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THE IDLE AMERICAN
Happy Campers at Sea…
Wednesday, July 16, 2008 • Posted July 16, 2008

Musical humorist Allan Sherman, gag writer for several of America’s top comedians, died too young at age 48 and was beyond clever. For a couple of decades, his name was associated with many things funny.

He’s been gone for 35 years, but many of his musical spoofs remain lodged in memories of folks who’ve lived long enough to remember three-cent stamps, rotary phones and single-edge razor blades. One is Hello Muddah, Hello Faddah.

It just may be that his spoof heightened interest in summer camps for children. Had he hung around longer, and had cruise ships offered planned activities for kids a few years earlier, Sherman might have turned out even more musical parodies….

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Sherman’s name came to mind last month as my wife and I sailed on Carnival Cruise Line’s Miracle on an eight-day pilgrimage to three ports in the eastern Caribbean. Right after safety drills, we saw several sets of parents and grandparents parting company with youngsters who’d rather spend time with others their age at Camp Carnival.

Activities, projects and contests for the youngsters number into multiple dozens, and they’re conducted by professional personnel.

Supervised programs for kids as young as two are offered. Some of the older children joke with their elders that they’ll see them when the cruise is over, and they’re “semi-serious.” Parents try to act sad, but smiles break out as they think of a week or so without being chained to children….

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It’s fun to see a growing number of children on summer cruises. Cruise ships, after all, are melting pots of nationalities, so why not ages, too?

I’m noting more family groups on cruises. This is most evident at mealtime, when some tables are reserved for 30-40 relatives. Sometimes they wear matching T-shirts with funny messages.

And several times I’ve heard grandparents bragging that they’ve got the whole family “trapped” without mentioning that they’re also picking up the tab….

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But wait. My initial intent a few paragraphs ago was to focus on funny things kids say and do.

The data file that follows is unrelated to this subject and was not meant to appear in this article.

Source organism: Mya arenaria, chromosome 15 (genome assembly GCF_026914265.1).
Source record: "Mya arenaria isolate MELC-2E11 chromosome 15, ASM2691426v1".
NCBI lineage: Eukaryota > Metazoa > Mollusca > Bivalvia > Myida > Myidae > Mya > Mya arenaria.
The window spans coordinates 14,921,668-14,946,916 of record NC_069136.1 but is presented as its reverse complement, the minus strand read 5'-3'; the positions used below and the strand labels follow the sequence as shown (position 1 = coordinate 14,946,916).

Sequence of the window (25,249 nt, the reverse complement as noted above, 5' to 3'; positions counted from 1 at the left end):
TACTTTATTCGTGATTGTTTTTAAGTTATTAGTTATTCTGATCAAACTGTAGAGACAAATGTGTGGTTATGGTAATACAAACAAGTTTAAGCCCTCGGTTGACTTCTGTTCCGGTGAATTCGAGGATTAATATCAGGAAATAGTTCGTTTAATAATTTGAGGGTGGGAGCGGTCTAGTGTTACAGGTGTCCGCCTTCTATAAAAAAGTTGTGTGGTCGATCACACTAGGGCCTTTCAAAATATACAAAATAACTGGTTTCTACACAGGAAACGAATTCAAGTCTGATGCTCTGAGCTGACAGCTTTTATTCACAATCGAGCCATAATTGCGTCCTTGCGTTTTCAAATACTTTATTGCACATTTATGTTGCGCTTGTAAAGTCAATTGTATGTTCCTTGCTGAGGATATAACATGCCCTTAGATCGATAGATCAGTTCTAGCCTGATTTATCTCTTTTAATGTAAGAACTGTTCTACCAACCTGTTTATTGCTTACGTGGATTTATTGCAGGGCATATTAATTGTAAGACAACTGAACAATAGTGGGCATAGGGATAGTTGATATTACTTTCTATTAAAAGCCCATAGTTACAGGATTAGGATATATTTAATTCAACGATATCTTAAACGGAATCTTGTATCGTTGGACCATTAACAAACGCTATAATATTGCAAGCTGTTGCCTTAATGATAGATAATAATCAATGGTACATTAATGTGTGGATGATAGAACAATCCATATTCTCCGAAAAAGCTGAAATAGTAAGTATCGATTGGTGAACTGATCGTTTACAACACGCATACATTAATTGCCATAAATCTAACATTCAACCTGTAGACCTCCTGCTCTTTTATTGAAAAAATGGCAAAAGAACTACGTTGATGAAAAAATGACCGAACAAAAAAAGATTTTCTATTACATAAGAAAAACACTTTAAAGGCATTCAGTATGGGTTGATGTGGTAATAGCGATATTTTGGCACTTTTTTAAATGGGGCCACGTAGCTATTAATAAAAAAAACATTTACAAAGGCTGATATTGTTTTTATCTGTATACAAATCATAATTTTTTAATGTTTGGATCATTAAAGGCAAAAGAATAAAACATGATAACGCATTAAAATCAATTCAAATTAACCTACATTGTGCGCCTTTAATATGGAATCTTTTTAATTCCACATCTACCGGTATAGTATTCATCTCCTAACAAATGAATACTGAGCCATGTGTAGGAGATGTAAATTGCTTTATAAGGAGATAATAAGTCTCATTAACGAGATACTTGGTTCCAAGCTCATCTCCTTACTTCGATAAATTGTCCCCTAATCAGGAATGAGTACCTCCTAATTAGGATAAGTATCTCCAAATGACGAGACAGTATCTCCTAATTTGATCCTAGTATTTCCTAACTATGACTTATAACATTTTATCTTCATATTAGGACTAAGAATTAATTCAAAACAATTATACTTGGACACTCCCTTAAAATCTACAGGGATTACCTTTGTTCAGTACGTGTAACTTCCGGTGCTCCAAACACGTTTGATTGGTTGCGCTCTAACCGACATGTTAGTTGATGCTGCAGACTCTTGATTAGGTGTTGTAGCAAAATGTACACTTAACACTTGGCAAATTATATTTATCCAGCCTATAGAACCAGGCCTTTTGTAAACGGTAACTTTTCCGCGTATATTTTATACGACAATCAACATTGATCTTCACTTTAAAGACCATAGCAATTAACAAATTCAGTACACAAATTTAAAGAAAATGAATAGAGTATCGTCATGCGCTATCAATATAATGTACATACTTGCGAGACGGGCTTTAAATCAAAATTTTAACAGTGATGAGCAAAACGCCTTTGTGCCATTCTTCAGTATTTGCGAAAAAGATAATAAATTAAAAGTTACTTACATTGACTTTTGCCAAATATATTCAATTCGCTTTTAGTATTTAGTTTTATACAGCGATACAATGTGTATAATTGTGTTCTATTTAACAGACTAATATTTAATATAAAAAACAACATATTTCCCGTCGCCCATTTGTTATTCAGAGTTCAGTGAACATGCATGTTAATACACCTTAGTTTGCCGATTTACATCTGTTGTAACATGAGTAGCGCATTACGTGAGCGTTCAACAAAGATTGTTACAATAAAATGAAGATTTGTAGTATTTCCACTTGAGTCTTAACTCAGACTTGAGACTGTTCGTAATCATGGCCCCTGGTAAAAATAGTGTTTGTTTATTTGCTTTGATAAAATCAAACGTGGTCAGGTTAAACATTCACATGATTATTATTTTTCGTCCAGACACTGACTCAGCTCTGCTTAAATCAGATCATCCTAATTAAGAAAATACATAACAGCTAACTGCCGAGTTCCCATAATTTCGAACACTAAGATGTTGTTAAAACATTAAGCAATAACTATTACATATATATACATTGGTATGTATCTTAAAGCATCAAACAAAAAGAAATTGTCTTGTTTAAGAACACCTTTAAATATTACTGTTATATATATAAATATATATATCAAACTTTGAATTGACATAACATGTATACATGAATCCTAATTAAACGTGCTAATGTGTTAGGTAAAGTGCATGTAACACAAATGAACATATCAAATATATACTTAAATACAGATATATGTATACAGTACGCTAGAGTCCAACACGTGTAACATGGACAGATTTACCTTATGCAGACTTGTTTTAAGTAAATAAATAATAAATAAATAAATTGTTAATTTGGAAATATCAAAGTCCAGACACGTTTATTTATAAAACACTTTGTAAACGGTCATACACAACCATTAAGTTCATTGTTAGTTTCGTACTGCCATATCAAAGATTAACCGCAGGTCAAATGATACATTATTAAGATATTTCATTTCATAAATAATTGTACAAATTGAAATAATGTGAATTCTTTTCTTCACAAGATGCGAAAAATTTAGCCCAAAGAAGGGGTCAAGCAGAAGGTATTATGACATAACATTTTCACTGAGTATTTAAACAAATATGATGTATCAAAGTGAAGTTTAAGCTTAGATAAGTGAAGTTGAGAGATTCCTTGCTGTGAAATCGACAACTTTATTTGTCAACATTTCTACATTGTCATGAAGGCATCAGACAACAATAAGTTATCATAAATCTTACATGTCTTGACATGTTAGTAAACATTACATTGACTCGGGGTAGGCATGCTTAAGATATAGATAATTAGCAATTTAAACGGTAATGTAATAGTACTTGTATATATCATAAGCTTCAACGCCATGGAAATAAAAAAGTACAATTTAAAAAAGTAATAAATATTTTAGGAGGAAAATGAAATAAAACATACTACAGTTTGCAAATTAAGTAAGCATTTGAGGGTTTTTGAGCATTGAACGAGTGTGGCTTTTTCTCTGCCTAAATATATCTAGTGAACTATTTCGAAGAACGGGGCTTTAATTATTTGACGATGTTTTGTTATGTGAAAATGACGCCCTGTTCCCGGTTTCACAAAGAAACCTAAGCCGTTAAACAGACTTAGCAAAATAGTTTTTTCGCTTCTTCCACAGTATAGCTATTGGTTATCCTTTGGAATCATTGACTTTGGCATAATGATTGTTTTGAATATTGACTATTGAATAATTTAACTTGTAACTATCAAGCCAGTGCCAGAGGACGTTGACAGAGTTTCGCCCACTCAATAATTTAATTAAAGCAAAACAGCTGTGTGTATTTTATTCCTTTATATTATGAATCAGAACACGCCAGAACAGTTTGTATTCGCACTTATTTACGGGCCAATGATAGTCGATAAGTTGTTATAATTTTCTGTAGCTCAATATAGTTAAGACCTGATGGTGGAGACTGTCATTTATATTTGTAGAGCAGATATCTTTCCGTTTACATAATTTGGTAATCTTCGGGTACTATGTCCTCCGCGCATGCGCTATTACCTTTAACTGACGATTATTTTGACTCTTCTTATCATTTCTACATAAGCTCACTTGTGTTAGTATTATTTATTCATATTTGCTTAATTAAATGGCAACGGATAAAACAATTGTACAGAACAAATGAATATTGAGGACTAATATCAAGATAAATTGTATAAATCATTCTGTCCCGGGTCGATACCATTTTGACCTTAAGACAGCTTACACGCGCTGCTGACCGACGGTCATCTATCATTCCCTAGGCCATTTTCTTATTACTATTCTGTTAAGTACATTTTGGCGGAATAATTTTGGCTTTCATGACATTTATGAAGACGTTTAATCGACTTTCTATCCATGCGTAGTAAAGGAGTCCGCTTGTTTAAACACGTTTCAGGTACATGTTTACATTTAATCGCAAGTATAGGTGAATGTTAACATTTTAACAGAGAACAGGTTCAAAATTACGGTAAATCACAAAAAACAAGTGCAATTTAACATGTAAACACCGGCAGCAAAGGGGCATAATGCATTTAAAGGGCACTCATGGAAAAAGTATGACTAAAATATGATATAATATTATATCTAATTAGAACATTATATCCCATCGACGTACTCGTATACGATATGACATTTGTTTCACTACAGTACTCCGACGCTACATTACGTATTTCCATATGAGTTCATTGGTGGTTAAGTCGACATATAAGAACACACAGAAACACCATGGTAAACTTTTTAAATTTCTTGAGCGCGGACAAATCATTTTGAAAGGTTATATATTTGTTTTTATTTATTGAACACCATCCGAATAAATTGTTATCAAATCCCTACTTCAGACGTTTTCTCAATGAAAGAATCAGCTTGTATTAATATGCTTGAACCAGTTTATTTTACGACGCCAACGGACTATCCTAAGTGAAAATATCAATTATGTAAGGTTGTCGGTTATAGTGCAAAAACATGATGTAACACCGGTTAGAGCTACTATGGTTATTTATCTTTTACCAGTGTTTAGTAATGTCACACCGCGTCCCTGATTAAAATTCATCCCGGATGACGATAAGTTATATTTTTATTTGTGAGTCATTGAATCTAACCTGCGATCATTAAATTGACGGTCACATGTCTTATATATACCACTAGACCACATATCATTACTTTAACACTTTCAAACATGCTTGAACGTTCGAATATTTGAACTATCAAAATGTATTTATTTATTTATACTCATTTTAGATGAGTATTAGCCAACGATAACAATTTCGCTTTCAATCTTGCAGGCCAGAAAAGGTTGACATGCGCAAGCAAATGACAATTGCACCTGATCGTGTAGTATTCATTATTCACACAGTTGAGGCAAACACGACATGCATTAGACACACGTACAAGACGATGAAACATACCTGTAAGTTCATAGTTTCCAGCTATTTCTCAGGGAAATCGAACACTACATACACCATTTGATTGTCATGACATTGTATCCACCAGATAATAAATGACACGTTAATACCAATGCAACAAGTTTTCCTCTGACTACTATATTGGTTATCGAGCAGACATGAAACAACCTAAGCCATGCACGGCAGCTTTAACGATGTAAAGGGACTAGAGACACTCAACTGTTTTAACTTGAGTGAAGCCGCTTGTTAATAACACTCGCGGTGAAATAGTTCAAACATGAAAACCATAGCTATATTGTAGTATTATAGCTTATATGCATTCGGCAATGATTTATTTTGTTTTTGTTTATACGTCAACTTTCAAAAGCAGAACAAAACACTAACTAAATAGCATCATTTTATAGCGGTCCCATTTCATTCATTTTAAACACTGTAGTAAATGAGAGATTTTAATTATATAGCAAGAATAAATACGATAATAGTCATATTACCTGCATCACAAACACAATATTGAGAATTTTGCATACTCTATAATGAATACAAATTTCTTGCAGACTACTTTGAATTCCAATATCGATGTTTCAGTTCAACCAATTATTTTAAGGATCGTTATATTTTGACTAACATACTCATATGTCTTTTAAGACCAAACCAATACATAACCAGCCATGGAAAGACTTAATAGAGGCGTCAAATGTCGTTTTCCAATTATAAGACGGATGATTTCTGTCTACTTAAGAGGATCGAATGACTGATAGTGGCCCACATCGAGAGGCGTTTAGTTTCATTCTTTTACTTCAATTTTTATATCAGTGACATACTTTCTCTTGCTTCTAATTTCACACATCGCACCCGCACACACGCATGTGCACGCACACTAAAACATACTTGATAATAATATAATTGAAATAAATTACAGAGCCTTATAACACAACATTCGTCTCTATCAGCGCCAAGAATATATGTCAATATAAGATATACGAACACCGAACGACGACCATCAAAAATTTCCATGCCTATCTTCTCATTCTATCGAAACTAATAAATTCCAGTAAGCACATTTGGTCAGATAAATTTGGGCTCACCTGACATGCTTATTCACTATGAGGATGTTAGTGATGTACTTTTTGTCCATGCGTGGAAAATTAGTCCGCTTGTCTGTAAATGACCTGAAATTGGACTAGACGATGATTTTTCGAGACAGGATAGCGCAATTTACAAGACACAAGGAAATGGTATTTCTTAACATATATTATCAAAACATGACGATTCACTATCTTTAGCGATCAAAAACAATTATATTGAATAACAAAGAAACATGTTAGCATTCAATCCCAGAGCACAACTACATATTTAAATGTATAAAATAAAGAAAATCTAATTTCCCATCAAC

It is rarely a mistake to watch and listen.

One day, a dozen or so cruisers, maybe eight years of age, took a trivia contest seriously….

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One question was viewed as a slam dunk by all of the youngsters—except the one to whom it was directed.

Brow furrowed and voice shaking, he responded in classic fashion.

“I’m having a junior moment,” he confessed….

  • * * * *

We are amused by others at times we least expect.

The same is true for moments of sheer inspiration. One day, we saw a large group of adults gathering on deck to participate in a Susan G. Komen Walk for the Cure. Actually, most Carnival vessels participate in the program that has raised almost a half-million dollars in the past year. Actually, they call it On Deck for the Cure, and come November it will also be featured on the 113,300-ton Splendor, Carnival’s newest ship. So far, more than 50,000 persons dedicated to raising funds for breast cancer research have signed up for the one-mile deck walks.

I learned that one of the older runners was a 77-year-old cancer survivor. And that the cruise was a present she bought for herself to mark an important milestone. Back in May, she crossed the stage to receive her college diploma. A lifelong dream has been to complete requirements for a baccalaureate degree—the pilgrimage she began as a freshman six decades ago….

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Amazement was underscored again as we noted the efficiency of 920 crew members. They hail from 51 countries.

Theirs is a strong work ethic, and their commitment to tasks, ready smiles and eagerness to please make it easy to deal with a multitude of accents rarely heard by this Texan’s ears.

They know that their jobs on the cruise ship are their “tickets out” of poverty in their native lands, even though they are typically on assignment for six-month contracts….

  • * * * *

The ship, with a capacity of 2,600 guests on board, glided back toward NYC eight days after we boarded. We disembarked feeling totally pampered. Memories of grand food (the supper club was the best ever), wonderful entertainment and a cadre of new friends remain.

We also remember children at play, families celebrating and a 77-year-old cancer survivor determined to finish college.

Finally, we had to chuckle upon hearing some esoteric quotations by graduate students engaged in spirited competition. “To do is to be,” one scholar quoted Socrates. “To be is to do,” a second attributed to Sartre. In the audience, a youngster piped up, “Do be do be do,” crediting Sinatra. Yeah, I think it was the eight-year-old kid who had a “junior” moment. I’m guessing Sherman could have penned several funny verses about this happy camper….

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Dr. Newbury is a speaker and author in the Metroplex. He welcomes inquiries and comments. Send emails to: newbury@speakerdoc.com. Phone: 817-447-3872. Website: www.speakerdoc.com

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